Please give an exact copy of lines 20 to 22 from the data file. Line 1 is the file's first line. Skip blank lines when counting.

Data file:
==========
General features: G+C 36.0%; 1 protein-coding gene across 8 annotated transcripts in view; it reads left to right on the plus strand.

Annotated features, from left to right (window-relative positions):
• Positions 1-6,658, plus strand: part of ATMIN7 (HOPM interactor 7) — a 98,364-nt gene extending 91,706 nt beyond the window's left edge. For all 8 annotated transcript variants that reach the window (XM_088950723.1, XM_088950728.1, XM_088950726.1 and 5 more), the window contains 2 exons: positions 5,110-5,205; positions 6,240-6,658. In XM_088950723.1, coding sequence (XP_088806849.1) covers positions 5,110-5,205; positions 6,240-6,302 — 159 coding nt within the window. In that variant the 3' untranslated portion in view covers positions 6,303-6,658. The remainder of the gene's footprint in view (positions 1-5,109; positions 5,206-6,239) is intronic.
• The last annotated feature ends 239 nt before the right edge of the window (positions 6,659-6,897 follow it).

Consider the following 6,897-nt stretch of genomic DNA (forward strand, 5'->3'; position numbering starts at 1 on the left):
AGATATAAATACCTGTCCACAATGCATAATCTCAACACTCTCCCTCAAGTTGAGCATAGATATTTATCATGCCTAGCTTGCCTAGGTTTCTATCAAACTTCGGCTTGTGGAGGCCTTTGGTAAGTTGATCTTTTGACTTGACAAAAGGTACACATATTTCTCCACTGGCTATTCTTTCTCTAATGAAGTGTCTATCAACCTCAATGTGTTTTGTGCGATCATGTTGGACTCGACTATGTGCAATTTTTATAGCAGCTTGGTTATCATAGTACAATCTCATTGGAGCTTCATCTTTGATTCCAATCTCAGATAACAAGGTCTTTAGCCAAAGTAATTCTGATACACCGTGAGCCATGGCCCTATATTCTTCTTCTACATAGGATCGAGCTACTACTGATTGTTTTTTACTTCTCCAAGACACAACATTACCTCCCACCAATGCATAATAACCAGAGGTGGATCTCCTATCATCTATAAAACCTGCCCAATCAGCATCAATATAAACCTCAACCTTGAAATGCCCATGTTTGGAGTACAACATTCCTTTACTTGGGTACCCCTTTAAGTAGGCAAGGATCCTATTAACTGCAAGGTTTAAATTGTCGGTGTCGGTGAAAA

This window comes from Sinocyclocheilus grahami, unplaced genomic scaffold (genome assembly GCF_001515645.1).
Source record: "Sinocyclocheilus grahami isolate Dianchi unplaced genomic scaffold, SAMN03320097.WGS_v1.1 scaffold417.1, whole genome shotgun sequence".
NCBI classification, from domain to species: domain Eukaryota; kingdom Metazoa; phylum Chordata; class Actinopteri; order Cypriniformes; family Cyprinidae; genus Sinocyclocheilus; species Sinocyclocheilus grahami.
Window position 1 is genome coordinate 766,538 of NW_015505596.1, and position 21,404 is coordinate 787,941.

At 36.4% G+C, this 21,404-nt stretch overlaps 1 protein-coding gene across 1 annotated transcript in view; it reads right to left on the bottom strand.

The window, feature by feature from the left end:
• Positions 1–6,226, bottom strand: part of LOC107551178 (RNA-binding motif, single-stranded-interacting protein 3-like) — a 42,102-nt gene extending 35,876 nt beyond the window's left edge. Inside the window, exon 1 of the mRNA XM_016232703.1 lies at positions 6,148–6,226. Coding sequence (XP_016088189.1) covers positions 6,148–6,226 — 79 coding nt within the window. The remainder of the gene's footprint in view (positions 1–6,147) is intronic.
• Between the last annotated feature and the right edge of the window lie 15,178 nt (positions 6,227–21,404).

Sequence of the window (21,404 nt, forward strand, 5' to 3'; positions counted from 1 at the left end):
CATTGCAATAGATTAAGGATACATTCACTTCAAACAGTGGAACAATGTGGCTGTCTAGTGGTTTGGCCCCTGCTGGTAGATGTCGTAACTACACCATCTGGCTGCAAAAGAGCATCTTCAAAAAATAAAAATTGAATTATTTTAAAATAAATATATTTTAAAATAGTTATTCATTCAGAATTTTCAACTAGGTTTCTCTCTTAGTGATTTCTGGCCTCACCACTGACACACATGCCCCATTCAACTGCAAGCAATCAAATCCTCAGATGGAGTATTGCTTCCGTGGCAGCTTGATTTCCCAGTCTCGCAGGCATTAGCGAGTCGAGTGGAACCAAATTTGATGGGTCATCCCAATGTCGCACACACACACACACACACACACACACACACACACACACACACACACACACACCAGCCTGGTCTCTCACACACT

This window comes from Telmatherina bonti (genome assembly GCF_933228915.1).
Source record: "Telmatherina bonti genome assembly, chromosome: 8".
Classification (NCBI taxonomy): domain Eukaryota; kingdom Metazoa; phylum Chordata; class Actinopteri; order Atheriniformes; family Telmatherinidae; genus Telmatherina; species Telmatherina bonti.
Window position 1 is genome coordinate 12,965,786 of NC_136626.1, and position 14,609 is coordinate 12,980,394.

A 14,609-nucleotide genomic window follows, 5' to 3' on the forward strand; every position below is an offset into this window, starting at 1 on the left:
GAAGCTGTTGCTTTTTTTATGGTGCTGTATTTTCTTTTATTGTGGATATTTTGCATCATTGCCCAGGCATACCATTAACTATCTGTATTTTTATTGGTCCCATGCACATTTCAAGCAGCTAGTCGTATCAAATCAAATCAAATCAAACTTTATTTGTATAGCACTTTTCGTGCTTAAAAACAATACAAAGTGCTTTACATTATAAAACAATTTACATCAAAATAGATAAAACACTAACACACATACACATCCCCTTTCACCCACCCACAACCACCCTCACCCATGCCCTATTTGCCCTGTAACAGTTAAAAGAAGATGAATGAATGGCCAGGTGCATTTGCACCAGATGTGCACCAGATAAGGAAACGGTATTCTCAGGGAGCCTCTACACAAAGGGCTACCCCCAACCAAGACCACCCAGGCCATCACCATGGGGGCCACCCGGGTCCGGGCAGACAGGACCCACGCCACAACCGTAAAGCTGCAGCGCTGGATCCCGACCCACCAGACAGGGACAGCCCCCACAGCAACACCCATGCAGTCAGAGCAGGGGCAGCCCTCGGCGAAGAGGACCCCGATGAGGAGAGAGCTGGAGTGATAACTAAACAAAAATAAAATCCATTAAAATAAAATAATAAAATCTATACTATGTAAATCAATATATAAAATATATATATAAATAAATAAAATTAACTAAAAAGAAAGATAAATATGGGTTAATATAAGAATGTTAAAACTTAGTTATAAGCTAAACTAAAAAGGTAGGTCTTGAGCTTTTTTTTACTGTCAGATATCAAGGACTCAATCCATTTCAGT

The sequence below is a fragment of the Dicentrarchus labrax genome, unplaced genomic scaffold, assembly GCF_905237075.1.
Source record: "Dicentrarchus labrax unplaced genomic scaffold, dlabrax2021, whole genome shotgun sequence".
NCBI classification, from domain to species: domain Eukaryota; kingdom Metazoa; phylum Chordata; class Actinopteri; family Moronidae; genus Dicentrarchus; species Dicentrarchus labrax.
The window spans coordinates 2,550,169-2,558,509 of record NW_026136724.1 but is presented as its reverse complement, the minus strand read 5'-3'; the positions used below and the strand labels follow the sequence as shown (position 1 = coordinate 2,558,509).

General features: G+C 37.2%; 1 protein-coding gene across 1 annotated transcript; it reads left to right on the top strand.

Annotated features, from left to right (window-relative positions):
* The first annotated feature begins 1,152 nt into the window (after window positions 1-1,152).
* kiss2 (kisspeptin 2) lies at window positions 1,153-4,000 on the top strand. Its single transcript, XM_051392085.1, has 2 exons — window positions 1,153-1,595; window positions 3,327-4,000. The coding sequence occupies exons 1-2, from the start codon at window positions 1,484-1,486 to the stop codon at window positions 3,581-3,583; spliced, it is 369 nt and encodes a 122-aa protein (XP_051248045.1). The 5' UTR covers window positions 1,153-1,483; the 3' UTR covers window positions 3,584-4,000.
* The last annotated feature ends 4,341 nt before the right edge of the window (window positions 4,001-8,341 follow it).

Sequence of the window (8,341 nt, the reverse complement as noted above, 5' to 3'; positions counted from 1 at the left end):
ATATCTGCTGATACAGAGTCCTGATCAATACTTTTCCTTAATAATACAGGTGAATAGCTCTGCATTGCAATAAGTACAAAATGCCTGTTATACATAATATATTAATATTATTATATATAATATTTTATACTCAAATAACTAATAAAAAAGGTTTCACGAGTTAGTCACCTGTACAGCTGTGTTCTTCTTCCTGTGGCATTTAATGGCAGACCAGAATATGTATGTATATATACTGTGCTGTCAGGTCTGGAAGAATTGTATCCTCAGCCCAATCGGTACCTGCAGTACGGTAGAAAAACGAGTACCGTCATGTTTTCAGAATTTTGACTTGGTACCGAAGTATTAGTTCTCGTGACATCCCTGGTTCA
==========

Window position 1 is genome coordinate 12,965,786 of NC_136626.1, and position 14,609 is coordinate 12,980,394.

A 14,609-nucleotide genomic window follows, 5' to 3' on the forward strand; every position below is an offset into this window, starting at 1 on the left:
GAAGCTGTTGCTTTTTTTATGGTGCTGTATTTTCTTTTATTGTGGATATTTTGCATCATTGCCCAGGCATACCATTAACTATCTGTATTTTTATTGGTCCCATGCACATTTCAAGCAGCTAGTCGTATCAAATCAAATCAAATCAAACTTTATTTGTATAGCACTTTTCGTGCTTAAAAACAATACAAAGTGCTTTACATTATAAAACAATTTACATCAAAATAGATAAAACACTAACACACATACACATCCCCTTTCACCCACCCACAACCACCCTCACCCATGCCCTATTTGCCCTGTAACAGTTAAAAGAAGATGAATGAATGGCCAGGTGCATTTGCACCAGATGTGCACCAGATAAGGAAACGGTATTCTCAGGGAGCCTCTACACAAAGGGCTACCCCCAACCAAGACCACCCAGGCCATCACCATGGGGGCCACCCGGGTCCGGGCAGACAGGACCCACGCCACAACCGTAAAGCTGCAGCGCTGGATCCCGACCCACCAGACAGGGACAGCCCCCACAGCAACACCCATGCAGTCAGAGCAGGGGCAGCCCTCGGCGAAGAGGACCCCGATGAGGAGAGAGCTGGAGTGATAACTAAACAAAAATAAAATCCATTAAAATAAAATAATAAAATCTATACTATGTAAATCAATATATAAAATATATATATAAATAAATAAAATTAACTAAAAAGAAAGATAAATATGGGTTAATATAAGAATGTTAAAACTTAGTTATAAGCTAAACTAAAAAGGTAGGTCTTGAGCTTTTTTTTACTGTCAGATATCAAGGACTCAATCCATTTCAGT